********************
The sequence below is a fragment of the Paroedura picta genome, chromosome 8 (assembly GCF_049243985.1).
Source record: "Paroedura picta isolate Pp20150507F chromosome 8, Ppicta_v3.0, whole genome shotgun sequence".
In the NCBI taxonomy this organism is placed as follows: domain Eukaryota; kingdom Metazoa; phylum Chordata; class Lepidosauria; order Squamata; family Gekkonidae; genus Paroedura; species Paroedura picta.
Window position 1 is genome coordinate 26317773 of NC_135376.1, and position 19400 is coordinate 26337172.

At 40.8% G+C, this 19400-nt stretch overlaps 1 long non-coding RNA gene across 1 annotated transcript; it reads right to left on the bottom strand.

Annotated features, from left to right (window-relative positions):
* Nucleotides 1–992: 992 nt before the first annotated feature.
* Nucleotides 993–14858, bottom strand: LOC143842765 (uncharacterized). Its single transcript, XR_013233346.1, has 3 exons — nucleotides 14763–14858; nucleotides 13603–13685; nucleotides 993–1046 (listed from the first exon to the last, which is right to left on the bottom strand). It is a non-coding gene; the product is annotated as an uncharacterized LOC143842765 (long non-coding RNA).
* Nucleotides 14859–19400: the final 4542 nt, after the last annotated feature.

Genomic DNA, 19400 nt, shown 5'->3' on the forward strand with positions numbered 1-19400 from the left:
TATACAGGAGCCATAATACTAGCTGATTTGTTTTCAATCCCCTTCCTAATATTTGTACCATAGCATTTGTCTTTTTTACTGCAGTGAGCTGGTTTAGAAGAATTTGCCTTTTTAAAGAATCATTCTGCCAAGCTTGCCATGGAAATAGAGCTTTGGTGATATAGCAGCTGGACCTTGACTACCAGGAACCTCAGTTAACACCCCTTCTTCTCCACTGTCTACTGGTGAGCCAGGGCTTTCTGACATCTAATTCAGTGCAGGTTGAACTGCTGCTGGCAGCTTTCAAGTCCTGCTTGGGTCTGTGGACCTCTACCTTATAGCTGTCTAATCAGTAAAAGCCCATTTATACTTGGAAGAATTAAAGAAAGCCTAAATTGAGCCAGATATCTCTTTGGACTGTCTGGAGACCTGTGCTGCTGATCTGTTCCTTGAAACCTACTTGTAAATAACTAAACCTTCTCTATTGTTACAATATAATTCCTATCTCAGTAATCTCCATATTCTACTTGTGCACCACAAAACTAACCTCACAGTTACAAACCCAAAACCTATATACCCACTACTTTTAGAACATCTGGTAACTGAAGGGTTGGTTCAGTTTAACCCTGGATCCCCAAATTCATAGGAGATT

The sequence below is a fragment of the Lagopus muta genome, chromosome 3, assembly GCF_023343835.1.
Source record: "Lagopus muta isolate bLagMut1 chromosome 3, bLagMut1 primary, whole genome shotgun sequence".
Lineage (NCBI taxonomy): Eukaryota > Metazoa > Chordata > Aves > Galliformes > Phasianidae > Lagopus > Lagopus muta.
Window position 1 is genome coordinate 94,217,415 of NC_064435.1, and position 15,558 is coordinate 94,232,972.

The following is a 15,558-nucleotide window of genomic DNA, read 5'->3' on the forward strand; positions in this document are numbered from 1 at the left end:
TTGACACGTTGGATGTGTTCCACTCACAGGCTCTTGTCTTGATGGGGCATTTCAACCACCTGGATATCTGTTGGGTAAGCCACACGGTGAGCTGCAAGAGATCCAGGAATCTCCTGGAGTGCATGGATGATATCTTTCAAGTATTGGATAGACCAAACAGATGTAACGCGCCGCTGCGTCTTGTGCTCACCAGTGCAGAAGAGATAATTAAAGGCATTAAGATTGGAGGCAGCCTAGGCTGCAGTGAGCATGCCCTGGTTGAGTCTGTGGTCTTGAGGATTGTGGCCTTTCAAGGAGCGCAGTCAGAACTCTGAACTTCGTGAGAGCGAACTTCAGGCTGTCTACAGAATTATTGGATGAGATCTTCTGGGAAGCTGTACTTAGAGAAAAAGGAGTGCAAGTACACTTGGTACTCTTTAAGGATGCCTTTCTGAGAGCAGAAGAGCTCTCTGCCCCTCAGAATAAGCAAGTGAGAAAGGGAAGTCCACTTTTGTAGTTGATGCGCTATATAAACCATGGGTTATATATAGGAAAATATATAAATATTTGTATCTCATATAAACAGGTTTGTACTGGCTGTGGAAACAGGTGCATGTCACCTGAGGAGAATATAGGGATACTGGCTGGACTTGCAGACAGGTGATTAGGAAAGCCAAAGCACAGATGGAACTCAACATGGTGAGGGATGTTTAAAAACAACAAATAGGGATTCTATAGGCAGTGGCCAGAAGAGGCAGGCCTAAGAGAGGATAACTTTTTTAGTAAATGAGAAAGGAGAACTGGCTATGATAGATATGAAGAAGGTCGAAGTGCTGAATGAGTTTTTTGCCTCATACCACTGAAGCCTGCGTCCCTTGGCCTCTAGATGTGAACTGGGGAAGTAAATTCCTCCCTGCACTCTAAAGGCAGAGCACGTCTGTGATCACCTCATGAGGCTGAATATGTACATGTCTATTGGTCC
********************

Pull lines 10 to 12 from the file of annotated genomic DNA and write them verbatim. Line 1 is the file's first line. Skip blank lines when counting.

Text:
Genomic DNA, 19400 nt, shown 5'->3' on the forward strand with positions numbered 1-19400 from the left:
TATACAGGAGCCATAATACTAGCTGATTTGTTTTCAATCCCCTTCCTAATATTTGTACCATAGCATTTGTCTTTTTTACTGCAGTGAGCTGGTTTAGAAGAATTTGCCTTTTTAAAGAATCATTCTGCCAAGCTTGCCATGGAAATAGAGCTTTGGTGATATAGCAGCTGGACCTTGACTACCAGGAACCTCAGTTAACACCCCTTCTTCTCCACTGTCTACTGGTGAGCCAGGGCTTTCTGACATCTAATTCAGTGCAGGTTGAACTGCTGCTGGCAGCTTTCAAGTCCTGCTTGGGTCTGTGGACCTCTACCTTATAGCTGTCTAATCAGTAAAAGCCCATTTATACTTGGAAGAATTAAAGAAAGCCTAAATTGAGCCAGATATCTCTTTGGACTGTCTGGAGACCTGTGCTGCTGATCTGTTCCTTGAAACCTACTTGTAAATAACTAAACCTTCTCTATTGTTACAATATAATTCCTATCTCAGTAATCTCCATATTCTACTTGTGCACCACAAAACTAACCTCACAGTTACAAACCCAAAACCTATATACCCACTACTTTTAGAACATCTGGTAACTGAAGGGTTGGTTCAGTTTAACCCTGGATCCCCAAATTCATAGGAGATT

The sequence below is a fragment of the Lagopus muta genome, chromosome 3, assembly GCF_023343835.1.